Import & Merge Multiple csv Files in R (Example)

 

In this article, I’ll show you how to import and merge csv files in the R programming language.

The page will contain the following topics:

Let’s do this!

 

Exemplifying Data

Before we can start with the example, we need to create an exemplifying directory including multiple csv files. First, we need to create several data frames

data1 <- data.frame(id = 1:6,                                     # Create first example data frame
                    x1 = c(5, 1, 4, 9, 1, 2),
                    x2 = c("A", "Y", "G", "F", "G", "Y"))
 
data2 <- data.frame(id = 4:9,                                     # Create second example data frame
                    y1 = c(3, 3, 4, 1, 2, 9),
                    y2 = c("a", "x", "a", "x", "a", "x"))
 
data3 <- data.frame(id = 5:6,                                     # Create third example data frame
                    z1 = c(3, 2),
                    z2 = c("K", "b"))

…and then we need to export these data frames as csv files to our computer:

write.csv(data1, "C:/...Your Path.../my_folder/data1.csv")        # Write first example data frame
write.csv(data2, "C:/...Your Path.../my_folder/data2.csv")        # Write second example data frame
write.csv(data3, "C:/...Your Path.../my_folder/data3.csv")        # Write third example data frame

 

example directory with csv files

Figure 1: Exemplifying Directory with csv Files.

 

Figure 1 illustrates how our example directory looks like. Now let’s import and combine these data sets in RStudio…

 

Import & Load csv Files in R

We need three R add-on packages for the following R syntax: dplyr, plyr, and readr. Let’s install and load the packages to R.

install.packages("dplyr")                                         # Install dplyr package
install.packages("plyr")                                          # Install plyr package
install.packages("readr")                                         # Install readr package
 
library("dplyr")                                                  # Load dplyr package
library("plyr")                                                   # Load plyr package
library("readr")                                                  # Load readr package

Now, we can import and merge the example csv files as follows:

data_all <- list.files(path = "C:/...Your Path.../my_folder",     # Identify all csv files in folder
                       pattern = "*.csv", full.names = TRUE) %>% 
  lapply(read_csv) %>%                                            # Store all files in list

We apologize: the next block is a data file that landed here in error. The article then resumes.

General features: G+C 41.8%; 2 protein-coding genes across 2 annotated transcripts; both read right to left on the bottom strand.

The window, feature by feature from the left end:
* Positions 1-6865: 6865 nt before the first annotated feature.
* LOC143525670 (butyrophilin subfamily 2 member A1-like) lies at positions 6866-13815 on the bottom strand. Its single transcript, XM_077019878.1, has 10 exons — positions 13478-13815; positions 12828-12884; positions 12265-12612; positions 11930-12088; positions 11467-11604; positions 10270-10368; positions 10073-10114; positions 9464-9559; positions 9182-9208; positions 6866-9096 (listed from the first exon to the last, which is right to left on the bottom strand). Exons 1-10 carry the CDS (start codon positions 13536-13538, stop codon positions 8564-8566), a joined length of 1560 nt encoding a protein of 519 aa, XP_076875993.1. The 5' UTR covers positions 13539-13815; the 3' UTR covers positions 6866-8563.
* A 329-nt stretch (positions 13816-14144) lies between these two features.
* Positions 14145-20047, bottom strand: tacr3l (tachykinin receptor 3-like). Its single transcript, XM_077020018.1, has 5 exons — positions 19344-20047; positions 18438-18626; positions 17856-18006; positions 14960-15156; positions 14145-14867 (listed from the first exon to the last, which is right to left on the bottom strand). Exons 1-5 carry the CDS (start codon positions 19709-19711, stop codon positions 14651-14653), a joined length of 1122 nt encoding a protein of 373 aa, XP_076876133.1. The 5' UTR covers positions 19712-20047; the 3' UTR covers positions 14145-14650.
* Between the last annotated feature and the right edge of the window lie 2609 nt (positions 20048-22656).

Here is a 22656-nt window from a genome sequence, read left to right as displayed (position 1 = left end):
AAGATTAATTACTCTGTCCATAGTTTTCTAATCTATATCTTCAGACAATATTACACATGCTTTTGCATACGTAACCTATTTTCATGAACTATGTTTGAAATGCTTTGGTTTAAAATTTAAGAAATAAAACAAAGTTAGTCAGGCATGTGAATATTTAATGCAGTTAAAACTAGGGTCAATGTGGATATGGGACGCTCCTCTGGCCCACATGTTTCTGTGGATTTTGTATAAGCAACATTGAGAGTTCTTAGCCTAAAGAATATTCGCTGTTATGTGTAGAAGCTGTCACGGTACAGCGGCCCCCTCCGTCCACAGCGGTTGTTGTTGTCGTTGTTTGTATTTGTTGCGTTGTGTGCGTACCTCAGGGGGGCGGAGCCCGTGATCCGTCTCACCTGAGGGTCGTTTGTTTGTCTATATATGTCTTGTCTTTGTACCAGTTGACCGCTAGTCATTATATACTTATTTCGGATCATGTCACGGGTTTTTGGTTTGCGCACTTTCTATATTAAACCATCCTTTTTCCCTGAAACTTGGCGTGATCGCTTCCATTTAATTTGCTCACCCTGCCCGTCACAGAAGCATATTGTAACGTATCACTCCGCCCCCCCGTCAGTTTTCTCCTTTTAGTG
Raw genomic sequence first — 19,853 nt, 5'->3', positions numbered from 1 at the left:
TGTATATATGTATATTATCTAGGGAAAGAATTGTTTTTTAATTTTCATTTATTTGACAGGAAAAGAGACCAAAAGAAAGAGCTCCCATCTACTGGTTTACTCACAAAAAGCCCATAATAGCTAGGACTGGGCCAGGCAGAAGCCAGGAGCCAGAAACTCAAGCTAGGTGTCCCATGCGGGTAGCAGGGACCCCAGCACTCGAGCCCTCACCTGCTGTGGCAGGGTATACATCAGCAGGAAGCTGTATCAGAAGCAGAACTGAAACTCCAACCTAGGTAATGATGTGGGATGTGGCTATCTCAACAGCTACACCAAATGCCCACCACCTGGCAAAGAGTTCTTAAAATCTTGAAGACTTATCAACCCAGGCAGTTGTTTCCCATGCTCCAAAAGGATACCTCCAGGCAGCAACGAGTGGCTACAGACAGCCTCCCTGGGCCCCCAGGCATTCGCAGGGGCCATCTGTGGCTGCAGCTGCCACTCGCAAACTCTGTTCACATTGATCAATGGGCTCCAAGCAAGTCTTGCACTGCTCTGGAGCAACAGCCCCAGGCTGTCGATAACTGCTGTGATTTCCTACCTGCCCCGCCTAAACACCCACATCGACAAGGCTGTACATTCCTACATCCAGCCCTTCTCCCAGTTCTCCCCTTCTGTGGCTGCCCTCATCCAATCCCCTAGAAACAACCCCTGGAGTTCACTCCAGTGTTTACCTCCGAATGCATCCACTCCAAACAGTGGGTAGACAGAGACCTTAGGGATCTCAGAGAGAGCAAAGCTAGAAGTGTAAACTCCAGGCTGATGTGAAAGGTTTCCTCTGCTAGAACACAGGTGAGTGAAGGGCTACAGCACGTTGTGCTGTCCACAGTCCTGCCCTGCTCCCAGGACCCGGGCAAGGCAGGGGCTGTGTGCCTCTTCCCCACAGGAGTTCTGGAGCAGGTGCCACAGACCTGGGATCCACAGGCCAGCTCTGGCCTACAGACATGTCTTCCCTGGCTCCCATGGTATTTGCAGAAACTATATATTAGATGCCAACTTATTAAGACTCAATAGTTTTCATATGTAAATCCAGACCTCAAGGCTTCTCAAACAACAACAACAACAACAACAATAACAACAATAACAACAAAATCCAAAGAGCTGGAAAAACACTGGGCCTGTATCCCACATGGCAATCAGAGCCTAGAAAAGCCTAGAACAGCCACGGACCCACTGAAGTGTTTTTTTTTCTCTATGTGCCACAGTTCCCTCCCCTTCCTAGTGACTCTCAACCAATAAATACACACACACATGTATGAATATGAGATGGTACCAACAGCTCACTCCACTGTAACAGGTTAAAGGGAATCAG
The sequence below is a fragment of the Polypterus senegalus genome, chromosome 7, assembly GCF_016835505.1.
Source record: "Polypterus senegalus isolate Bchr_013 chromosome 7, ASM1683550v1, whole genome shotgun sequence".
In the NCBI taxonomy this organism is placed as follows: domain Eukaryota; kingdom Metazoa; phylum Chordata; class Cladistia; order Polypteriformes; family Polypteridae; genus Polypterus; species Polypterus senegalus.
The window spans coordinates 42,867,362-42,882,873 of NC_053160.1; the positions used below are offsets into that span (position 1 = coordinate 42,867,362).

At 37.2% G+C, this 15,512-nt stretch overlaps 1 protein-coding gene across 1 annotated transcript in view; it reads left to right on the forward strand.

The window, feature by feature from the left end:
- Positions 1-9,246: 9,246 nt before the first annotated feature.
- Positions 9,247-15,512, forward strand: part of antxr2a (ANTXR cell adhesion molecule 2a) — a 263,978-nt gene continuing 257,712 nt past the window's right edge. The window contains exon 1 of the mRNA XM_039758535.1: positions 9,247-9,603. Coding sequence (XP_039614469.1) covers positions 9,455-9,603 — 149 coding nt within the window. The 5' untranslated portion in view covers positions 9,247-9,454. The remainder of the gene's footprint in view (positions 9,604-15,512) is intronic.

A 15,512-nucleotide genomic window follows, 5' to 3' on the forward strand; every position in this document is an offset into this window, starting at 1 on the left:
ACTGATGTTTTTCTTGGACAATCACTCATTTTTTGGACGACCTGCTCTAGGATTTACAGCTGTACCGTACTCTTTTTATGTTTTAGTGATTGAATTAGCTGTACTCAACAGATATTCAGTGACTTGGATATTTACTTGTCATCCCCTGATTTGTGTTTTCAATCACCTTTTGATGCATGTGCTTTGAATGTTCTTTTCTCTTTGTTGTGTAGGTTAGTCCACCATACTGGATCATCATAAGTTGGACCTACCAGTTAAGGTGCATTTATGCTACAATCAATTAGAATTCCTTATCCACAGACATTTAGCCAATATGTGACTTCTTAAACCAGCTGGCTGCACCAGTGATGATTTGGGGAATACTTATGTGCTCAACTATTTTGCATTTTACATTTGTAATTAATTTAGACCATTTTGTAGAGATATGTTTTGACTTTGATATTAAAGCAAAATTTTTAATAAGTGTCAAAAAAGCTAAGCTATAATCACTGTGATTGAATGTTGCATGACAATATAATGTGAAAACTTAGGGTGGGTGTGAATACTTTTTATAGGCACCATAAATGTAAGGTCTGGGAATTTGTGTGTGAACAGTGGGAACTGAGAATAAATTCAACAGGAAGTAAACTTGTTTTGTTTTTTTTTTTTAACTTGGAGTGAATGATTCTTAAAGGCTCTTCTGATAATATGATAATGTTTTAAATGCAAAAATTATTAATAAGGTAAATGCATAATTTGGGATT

bind_rows                                                       # Combine data sets into one data set 
data_all                                                          # Print data to RStudio console

 

tibble with merged data files r

Table 1: Tibble Containing Three Data Sets.

 

Table 1 shows the output of the previous R code. As you can see, our three data sets were combined in a single data set. Data set cells were set to NA, in case a variable was not included in all data sets.

Note that our previous R syntax created a tibble instead of a data frame. In case you prefer to work with data frames, you could simply convert this tibble to a data frame as follows:

as.data.frame(data_all)                                           # Convert tibble to data.frame

 

Video & Further Resources

Have a look at the following video that I have recently released on my Statistics Globe YouTube channel. I illustrate the contents of this article in more detail in the video.

 

The YouTube video will be added soon.

 

Please also note that the previous R code merged our data files by just column binding the different data sources to each other. However, it would also be possible to merge our data sets by a shared column name in order to avoid duplicated observations (i.e. our data sets contain an ID column). You could learn more about this type of merging HERE.

In addition, I can recommend to read the other articles on this homepage.

 

On this page I showed you how to combine all csv files in a folder in the R programming language. Let me know in the comments section, in case you have further questions.

 



Leave a Reply

Your email address will not be published. Required fields are marked *

Fill out this field
Fill out this field
Please enter a valid email address.

Menu
Top